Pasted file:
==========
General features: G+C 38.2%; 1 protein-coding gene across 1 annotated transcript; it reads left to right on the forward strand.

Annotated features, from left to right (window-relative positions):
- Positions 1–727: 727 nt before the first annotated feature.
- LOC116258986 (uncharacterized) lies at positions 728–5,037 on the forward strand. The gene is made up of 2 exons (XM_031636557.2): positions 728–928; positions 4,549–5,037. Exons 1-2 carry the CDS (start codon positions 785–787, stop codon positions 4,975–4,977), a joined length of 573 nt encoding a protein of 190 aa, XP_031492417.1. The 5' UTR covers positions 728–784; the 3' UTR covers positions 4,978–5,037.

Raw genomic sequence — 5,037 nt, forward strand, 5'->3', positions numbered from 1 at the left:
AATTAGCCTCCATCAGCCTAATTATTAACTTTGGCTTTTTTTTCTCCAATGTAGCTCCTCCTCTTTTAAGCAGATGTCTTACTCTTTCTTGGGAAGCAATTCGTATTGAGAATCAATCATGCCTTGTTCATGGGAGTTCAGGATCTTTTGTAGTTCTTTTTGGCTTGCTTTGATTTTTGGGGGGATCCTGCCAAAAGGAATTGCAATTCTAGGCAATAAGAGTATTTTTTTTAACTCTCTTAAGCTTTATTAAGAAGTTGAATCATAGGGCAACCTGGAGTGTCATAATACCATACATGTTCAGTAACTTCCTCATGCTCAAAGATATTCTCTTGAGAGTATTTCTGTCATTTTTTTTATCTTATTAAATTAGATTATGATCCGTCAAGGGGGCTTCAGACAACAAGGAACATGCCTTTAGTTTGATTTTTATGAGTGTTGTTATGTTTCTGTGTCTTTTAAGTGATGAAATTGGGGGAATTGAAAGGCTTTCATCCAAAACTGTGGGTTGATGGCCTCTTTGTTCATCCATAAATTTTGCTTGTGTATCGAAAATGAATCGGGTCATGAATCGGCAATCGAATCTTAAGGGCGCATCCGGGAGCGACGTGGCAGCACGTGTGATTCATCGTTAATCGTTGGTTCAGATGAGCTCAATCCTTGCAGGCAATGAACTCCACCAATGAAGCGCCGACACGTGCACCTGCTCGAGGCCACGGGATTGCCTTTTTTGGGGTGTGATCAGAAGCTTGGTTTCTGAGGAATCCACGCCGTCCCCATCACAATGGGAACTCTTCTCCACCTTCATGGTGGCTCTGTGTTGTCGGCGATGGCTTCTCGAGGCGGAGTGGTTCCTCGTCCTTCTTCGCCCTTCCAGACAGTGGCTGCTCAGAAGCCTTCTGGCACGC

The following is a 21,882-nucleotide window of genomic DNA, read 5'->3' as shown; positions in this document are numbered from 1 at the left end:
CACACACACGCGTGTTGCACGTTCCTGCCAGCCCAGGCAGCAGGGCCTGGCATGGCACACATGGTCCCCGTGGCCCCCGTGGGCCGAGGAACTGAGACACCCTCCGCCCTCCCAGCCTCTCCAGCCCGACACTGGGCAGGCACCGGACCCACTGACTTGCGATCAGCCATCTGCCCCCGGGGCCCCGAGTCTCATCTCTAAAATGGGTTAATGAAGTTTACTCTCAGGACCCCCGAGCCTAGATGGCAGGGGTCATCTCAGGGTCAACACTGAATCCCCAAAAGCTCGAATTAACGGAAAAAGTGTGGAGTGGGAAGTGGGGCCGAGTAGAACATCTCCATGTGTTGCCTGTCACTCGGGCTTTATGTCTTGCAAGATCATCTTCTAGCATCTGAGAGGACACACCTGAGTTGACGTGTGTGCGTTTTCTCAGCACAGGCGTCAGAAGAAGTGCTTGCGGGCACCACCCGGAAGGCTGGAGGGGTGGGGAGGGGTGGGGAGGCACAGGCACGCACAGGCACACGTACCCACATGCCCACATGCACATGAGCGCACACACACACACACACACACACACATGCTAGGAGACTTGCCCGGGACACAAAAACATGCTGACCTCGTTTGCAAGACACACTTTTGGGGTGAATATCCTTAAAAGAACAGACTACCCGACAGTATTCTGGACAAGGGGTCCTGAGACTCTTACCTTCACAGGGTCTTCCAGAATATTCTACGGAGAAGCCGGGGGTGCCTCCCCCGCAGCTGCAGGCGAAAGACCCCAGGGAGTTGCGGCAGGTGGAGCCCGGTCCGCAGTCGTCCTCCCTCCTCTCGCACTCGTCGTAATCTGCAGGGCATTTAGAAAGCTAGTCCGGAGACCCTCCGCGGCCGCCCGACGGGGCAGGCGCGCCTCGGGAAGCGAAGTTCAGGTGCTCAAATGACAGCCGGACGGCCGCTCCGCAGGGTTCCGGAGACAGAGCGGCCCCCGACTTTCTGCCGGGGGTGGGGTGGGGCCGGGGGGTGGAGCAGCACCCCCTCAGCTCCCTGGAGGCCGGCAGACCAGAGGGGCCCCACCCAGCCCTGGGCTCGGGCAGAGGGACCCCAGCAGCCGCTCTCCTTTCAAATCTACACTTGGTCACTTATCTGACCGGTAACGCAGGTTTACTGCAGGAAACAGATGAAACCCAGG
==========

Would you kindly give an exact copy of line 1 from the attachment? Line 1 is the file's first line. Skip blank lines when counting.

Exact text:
General features: G+C 38.2%; 1 protein-coding gene across 1 annotated transcript; it reads left to right on the forward strand.